Opt Out Part 2 - Don’t believe the hype: there are no penalties for opting out!

Image courtesy of  morguefile.com

Image courtesy of morguefile.com

The testing season is in full swing in CA this month and will continue through May. The CAASPP (California Assessment of Student Performance and Progress) and the STAR (Standardized Testing and Reporting ) Science test will be given at our children's school. As a reminder, California Education Code 60615 allows a parent “to excuse his or her child from any or all parts of the assessments administered”. So don’t be afraid to opt your children out. In speaking with other parents, I constantly hear them say: “We can’t opt them out! They won’t graduate to the next grade!" or “They’re supposed to take it…aren’t they?” and "Won't it affect their funding?" This is echoed in a recent email from one of our teachers to the parents, “students must take the CASPP”. To be fair, when I explained to the teacher than this was misinformation, she did promise to correct the wording on subsequent emails.

The fact is, parents should not believe the hype from administrators, teachers, PTAs, and fellow parents that do more to scare than inform. Some school administrators will say that if the children don’t take this optional and, as it turns out also dubiously relevant test, that the school will be penalized, somehow. According to FairTest.org, “…eight states (California, Colorado, Minnesota, Oregon, Pennsylvania, Utah, Washington and Wisconsin) have specific language in their statutes allowing parents to opt their children out of standardized testing. More importantly, not one school or state has ever been sanctioned - ever. Last year, the Department of Education (DOE) took absolutely no action at all when Oregon made it especially clear and easy for parents to opt their children out.

The fact is, no state or federal agency has ever withheld funds for children’s education because the school did not have a high enough participation rate for this optional, and frankly irrelevant, test. And even if they tried this, the backlash would be tremendous. Lawsuits would undoubtedly follow based on the Equal Protection Clause of the 14th Amendment. This protection was applied to educational institutions by the Supreme Court of the United States in May 1975, in Plyler vs. Doe, and confirmed that public education cannot be withheld from children based on criteria over which the children have no control such as race or income. In the case of standardized testing, where the argument would be whether it was required or not, this would also be outside of their control. The bottom line is, there is a shifting tide away from standardized testing and the proponents of testing do not want to test this in court.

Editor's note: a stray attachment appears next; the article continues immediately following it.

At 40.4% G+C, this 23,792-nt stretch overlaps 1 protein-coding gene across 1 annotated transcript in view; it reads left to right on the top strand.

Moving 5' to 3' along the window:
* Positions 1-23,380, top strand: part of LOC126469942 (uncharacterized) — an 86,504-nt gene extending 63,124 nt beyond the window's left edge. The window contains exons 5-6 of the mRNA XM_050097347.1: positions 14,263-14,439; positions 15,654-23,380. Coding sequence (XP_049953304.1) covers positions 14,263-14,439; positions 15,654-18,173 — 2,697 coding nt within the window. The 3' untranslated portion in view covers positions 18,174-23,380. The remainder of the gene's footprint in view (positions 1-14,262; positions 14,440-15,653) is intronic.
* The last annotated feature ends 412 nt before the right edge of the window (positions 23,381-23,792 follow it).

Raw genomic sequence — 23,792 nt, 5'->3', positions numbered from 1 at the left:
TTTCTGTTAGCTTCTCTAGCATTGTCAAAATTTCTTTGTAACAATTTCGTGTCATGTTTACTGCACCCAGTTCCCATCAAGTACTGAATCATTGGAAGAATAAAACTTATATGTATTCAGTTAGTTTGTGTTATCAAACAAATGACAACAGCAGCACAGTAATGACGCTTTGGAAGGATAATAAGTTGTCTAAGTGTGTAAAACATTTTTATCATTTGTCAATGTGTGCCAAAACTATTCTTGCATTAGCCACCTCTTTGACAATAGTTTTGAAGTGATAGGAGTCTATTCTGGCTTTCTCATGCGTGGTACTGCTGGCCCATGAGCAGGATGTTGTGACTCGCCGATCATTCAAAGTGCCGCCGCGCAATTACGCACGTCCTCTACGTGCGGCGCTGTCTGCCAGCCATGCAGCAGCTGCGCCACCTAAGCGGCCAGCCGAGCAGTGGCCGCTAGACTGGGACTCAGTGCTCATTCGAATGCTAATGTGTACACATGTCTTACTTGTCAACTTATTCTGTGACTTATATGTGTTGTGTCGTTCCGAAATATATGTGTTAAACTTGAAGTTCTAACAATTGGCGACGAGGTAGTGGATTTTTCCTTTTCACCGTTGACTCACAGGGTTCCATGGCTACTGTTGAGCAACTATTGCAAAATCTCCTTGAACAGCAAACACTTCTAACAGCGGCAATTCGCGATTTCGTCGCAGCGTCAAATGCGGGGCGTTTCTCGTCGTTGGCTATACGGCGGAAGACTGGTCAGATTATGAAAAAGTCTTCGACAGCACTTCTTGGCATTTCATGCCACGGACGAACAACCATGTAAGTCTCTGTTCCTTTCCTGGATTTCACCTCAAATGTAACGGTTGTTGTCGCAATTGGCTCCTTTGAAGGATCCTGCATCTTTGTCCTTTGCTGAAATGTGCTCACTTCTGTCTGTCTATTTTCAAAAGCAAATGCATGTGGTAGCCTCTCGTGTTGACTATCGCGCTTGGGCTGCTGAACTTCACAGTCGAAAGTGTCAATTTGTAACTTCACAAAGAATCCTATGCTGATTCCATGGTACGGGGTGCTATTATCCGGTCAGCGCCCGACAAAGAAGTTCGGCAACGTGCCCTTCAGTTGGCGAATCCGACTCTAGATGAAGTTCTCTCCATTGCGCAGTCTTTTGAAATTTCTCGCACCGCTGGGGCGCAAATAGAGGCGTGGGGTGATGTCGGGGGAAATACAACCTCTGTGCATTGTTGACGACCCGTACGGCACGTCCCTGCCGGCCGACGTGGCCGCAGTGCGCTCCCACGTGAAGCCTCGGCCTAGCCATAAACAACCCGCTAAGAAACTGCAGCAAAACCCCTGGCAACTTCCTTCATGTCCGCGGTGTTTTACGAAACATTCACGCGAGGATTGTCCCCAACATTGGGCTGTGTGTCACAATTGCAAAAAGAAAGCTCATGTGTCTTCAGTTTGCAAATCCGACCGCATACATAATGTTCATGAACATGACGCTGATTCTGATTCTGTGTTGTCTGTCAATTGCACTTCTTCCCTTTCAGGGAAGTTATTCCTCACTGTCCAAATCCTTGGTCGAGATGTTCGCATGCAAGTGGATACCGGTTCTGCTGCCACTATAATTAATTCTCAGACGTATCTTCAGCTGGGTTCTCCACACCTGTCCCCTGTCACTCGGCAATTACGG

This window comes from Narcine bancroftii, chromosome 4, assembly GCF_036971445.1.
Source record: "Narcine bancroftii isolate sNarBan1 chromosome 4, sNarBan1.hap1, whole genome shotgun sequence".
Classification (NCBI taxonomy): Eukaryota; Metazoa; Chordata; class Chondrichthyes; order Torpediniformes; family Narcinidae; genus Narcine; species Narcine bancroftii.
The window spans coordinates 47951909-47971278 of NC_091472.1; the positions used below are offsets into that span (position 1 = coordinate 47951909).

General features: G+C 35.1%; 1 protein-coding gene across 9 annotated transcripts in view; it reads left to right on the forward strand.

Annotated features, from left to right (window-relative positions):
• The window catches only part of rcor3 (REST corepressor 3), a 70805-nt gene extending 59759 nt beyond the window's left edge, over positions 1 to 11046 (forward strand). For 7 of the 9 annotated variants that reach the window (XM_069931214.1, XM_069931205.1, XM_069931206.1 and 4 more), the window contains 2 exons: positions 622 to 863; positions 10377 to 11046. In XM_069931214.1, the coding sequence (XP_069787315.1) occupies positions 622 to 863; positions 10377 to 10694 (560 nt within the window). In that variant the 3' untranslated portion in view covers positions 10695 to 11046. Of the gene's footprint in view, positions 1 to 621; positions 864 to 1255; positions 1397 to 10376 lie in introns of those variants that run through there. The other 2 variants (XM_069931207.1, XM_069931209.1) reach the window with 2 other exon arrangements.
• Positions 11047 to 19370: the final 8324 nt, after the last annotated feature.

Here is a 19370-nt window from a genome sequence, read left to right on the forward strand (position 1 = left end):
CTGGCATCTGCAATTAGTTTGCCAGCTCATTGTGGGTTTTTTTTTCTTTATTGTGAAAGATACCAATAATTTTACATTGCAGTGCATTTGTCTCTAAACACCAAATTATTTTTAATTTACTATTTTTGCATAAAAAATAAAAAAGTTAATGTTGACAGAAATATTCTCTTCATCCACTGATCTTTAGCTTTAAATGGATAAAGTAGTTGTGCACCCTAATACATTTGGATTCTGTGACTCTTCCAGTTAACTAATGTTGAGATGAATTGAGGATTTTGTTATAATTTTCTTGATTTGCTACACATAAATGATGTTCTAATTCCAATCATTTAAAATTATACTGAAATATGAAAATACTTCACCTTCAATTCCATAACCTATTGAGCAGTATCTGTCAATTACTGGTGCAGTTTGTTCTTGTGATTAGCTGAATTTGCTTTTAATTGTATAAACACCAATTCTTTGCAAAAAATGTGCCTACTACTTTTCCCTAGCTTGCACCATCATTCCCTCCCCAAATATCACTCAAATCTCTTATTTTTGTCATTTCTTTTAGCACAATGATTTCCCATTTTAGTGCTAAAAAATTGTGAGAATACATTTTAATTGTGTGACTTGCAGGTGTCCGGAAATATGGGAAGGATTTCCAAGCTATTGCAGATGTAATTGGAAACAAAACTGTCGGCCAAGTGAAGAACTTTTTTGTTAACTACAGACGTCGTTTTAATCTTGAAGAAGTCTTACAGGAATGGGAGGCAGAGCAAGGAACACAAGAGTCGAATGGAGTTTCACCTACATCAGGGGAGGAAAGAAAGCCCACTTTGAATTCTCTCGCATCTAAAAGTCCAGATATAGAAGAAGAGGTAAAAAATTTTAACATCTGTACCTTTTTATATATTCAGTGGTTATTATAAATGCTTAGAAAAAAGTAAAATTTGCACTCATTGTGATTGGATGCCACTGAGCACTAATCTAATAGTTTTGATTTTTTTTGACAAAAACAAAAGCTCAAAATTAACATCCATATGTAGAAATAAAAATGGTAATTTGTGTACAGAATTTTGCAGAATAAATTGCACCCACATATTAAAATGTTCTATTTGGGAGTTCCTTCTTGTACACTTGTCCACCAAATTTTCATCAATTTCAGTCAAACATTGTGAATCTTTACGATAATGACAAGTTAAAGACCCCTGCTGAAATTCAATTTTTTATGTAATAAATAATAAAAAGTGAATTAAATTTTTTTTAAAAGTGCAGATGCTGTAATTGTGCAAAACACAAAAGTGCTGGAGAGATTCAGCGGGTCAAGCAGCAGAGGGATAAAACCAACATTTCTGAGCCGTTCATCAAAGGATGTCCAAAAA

One thing parents should do when talking with teachers about their choice to opt out is to have a proposal for an alternative learning experience. This is because teachers may not even be prepared for this and will likely ask the child to spend those three hours in front of a computer watching video - this is not recommended. For example, I am taking my children to the California Science Center and the African American Museum in Los Angeles. We worked out an agreement with their teachers that they will be writing up what they want to get out of the experience and then have a chance to present it to the class. They also will be volunteering in the kindergarten classroom as helpers during other test days. Both our children are very excited about this plan for a variety of reasons, but most of all because they get to do something special that they actually want to do. For the teacher, their students will continue to learn the content that directly relates to the learning objectives. As it turns out, our teachers have been incredibly supportive, for which I feel very fortunate.

Parents contact me asking what to do during the testing period. I tell them simply opt out! It's really not that hard and I calmly tell them that the tests do nothing but hijack the teaching time, stress everyone out, and contribute nothing to the educational well-being of the child - they are over-tested already. Let me be very clear. As I said before, I am not against all tests. I just will not allow our children to become trained test-takers at the expense of so many other things they could be learning that will benefit them in life. In the end, our children are why we invest in schools. Let’s do our best to ensure that their education isn’t sacrificed at the altar of the testocracy.

For part 1 of this article, "Opt Out! The Harm of Standardized Tests," see below.